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The context of measuring disability: Does it matter whether capability or performance is measured?

Authors
Journal
Journal of Clinical Epidemiology
0895-4356
Publisher
Elsevier
Publication Date
Volume
49
Issue
10
Identifiers
DOI: 10.1016/0895-4356(96)00214-4
Keywords
  • Measurement
  • Functional Outcome
  • Disability
  • Questionnaires
  • Pediatrics
  • Activities Of Daily Living
Disciplines
  • Ecology
  • Geography

Abstract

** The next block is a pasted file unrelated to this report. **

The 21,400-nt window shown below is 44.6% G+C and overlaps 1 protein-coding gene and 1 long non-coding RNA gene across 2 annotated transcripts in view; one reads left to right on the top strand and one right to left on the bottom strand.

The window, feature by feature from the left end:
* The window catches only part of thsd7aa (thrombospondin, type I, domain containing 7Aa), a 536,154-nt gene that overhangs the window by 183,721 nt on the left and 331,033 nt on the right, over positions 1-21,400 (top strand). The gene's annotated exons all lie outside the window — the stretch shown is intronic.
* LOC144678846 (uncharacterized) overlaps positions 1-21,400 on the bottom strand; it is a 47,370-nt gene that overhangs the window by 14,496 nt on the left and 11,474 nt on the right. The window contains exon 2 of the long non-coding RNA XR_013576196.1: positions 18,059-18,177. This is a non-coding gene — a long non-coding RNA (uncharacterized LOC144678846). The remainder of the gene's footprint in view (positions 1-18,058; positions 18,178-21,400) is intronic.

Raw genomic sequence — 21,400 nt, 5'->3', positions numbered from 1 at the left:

Abstract This study assesses the differences between two methods of conceptually framing physical disability questions, using two scenarios (capability and performance). The relationship between capability and performance was explored on the basis of the literature and empirically tested by administering two versions of the Activities Scale for Kids (ASK) to 28 physically disabled children. The capability version asked children what they “could do,” whereas the performance version asked what they “did do.” Capability was found to exceed performance ( p < 0.001) by approximately 18%. The difference may relate to a difference in environmental contexts between the two versions, with performance reflecting abilities in usual (or real life) circumstances and capability reflecting abilities in a defined situation apart from real life. Researchers must, therefore, consider carefully the environmental circumstances in which they wish to evaluate outcomes, and use this information to decide whether to measure capability, performance, or both.

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